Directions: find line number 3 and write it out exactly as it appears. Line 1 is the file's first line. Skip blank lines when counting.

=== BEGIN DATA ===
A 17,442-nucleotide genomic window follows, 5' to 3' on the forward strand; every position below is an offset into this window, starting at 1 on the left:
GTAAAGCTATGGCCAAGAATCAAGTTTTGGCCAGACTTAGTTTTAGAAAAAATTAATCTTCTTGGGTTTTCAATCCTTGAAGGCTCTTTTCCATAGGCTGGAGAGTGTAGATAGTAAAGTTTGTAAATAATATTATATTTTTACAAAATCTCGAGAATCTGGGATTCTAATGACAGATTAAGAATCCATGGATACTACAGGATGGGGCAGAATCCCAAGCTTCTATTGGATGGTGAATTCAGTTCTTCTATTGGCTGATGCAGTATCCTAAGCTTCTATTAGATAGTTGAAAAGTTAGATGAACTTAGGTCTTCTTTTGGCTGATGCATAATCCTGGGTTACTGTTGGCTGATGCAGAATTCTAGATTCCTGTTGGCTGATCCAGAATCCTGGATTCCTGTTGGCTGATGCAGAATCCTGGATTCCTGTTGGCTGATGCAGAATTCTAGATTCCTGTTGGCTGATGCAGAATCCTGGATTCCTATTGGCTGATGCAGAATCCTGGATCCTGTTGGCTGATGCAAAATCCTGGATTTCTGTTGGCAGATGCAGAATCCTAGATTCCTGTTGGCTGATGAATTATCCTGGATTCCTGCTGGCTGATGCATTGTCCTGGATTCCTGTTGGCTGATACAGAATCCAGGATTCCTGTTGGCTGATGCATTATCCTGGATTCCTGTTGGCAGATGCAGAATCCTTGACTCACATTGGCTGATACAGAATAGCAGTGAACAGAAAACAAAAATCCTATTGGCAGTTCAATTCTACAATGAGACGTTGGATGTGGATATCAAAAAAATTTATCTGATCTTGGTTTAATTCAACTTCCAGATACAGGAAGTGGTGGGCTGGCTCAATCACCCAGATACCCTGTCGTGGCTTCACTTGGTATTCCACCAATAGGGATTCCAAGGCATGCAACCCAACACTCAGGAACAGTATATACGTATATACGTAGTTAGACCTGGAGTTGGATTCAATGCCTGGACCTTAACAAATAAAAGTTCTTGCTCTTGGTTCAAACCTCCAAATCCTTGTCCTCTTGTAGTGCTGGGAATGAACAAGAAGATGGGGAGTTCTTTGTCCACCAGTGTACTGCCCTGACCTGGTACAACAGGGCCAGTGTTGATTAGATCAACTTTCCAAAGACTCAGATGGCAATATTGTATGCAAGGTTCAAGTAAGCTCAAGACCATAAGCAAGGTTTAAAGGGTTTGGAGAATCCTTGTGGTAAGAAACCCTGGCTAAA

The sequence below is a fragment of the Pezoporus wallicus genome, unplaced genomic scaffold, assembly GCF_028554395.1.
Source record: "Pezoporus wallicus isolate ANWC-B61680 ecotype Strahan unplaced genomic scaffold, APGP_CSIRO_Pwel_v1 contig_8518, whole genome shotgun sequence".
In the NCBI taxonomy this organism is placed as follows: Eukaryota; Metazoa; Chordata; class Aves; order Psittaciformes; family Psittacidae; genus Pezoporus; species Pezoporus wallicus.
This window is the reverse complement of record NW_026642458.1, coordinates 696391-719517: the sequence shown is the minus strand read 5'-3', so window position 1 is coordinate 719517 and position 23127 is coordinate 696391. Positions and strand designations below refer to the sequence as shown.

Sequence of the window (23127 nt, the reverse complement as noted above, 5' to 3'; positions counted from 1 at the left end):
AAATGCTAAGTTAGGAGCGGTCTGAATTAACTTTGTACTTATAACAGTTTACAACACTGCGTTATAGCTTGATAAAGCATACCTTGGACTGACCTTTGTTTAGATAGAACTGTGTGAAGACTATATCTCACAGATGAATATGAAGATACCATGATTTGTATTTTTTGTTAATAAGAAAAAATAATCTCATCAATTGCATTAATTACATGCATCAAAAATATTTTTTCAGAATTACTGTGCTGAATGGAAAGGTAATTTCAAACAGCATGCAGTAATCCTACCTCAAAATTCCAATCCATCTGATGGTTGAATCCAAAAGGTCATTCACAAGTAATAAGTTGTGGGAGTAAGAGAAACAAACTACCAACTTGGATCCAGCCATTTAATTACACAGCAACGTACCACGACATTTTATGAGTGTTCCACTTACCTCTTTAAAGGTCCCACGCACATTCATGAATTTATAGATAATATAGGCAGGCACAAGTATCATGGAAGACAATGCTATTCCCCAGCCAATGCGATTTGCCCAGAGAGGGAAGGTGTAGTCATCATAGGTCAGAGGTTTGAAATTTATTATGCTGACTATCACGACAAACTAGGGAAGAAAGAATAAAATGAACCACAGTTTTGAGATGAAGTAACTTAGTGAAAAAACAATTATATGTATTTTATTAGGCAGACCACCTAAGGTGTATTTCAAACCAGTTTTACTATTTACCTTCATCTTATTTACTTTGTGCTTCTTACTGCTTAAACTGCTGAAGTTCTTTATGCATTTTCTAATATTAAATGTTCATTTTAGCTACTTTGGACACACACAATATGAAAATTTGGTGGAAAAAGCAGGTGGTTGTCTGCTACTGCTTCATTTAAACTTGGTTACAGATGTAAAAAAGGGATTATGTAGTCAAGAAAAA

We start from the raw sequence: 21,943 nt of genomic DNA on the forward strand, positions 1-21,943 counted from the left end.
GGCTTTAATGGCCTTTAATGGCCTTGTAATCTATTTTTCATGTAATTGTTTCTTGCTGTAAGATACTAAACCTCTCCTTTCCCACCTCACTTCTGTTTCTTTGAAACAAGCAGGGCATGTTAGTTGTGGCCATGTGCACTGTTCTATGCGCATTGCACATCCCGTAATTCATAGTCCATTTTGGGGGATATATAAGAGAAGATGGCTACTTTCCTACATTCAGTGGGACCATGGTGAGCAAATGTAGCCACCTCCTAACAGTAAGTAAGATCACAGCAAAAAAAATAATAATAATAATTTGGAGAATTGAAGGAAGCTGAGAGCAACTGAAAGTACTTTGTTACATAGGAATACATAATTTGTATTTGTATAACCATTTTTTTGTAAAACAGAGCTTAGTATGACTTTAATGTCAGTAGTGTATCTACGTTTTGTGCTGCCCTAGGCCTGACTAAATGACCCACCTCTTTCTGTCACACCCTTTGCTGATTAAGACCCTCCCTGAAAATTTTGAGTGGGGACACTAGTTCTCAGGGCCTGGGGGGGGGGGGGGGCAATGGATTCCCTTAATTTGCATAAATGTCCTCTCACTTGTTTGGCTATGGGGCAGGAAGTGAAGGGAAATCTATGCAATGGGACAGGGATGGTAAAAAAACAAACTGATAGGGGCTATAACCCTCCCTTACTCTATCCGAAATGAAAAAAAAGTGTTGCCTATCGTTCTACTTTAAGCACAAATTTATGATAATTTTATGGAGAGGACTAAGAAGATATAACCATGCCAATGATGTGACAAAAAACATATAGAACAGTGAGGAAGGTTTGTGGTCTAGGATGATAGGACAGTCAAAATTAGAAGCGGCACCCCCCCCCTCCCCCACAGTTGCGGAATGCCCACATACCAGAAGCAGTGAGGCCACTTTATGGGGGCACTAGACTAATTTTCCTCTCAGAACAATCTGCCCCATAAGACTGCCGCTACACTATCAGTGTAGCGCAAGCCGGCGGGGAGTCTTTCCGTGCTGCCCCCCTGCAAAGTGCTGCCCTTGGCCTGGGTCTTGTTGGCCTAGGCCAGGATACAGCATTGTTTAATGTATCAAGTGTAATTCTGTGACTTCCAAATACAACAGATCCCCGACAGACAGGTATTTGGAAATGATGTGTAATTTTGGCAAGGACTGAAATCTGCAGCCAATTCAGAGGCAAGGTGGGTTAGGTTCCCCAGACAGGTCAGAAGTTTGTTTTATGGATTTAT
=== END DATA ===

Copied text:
The sequence below is a fragment of the Pezoporus wallicus genome, unplaced genomic scaffold, assembly GCF_028554395.1.